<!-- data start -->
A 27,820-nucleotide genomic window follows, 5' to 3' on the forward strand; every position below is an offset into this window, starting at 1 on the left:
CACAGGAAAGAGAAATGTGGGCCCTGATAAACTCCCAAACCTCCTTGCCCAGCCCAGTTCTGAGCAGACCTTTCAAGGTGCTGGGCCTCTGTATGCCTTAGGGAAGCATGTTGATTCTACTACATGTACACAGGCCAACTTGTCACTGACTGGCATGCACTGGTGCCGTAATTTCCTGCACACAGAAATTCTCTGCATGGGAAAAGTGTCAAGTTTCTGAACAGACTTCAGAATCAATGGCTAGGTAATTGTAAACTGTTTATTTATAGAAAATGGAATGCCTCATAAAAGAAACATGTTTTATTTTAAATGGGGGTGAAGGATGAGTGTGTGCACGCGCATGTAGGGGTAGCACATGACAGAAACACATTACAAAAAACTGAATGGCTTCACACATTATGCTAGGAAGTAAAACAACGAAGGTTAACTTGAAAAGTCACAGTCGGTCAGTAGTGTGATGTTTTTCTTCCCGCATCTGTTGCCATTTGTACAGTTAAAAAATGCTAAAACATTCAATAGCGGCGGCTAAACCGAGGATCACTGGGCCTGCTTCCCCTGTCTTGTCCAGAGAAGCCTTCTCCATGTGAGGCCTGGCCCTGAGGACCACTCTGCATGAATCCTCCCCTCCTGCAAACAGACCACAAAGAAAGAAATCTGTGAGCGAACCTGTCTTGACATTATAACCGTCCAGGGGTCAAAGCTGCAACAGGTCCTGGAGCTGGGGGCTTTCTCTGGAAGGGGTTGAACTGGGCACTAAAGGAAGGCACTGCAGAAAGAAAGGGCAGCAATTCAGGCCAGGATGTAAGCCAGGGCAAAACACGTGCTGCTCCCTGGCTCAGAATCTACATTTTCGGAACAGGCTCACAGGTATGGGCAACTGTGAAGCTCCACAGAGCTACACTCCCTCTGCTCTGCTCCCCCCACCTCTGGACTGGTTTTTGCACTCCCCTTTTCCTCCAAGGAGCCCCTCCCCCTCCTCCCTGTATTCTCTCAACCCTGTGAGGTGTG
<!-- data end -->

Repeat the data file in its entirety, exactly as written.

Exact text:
A 27,820-nucleotide genomic window follows, 5' to 3' on the forward strand; every position below is an offset into this window, starting at 1 on the left:
CACAGGAAAGAGAAATGTGGGCCCTGATAAACTCCCAAACCTCCTTGCCCAGCCCAGTTCTGAGCAGACCTTTCAAGGTGCTGGGCCTCTGTATGCCTTAGGGAAGCATGTTGATTCTACTACATGTACACAGGCCAACTTGTCACTGACTGGCATGCACTGGTGCCGTAATTTCCTGCACACAGAAATTCTCTGCATGGGAAAAGTGTCAAGTTTCTGAACAGACTTCAGAATCAATGGCTAGGTAATTGTAAACTGTTTATTTATAGAAAATGGAATGCCTCATAAAAGAAACATGTTTTATTTTAAATGGGGGTGAAGGATGAGTGTGTGCACGCGCATGTAGGGGTAGCACATGACAGAAACACATTACAAAAAACTGAATGGCTTCACACATTATGCTAGGAAGTAAAACAACGAAGGTTAACTTGAAAAGTCACAGTCGGTCAGTAGTGTGATGTTTTTCTTCCCGCATCTGTTGCCATTTGTACAGTTAAAAAATGCTAAAACATTCAATAGCGGCGGCTAAACCGAGGATCACTGGGCCTGCTTCCCCTGTCTTGTCCAGAGAAGCCTTCTCCATGTGAGGCCTGGCCCTGAGGACCACTCTGCATGAATCCTCCCCTCCTGCAAACAGACCACAAAGAAAGAAATCTGTGAGCGAACCTGTCTTGACATTATAACCGTCCAGGGGTCAAAGCTGCAACAGGTCCTGGAGCTGGGGGCTTTCTCTGGAAGGGGTTGAACTGGGCACTAAAGGAAGGCACTGCAGAAAGAAAGGGCAGCAATTCAGGCCAGGATGTAAGCCAGGGCAAAACACGTGCTGCTCCCTGGCTCAGAATCTACATTTTCGGAACAGGCTCACAGGTATGGGCAACTGTGAAGCTCCACAGAGCTACACTCCCTCTGCTCTGCTCCCCCCACCTCTGGACTGGTTTTTGCACTCCCCTTTTCCTCCAAGGAGCCCCTCCCCCTCCTCCCTGTATTCTCTCAACCCTGTGAGGTGTG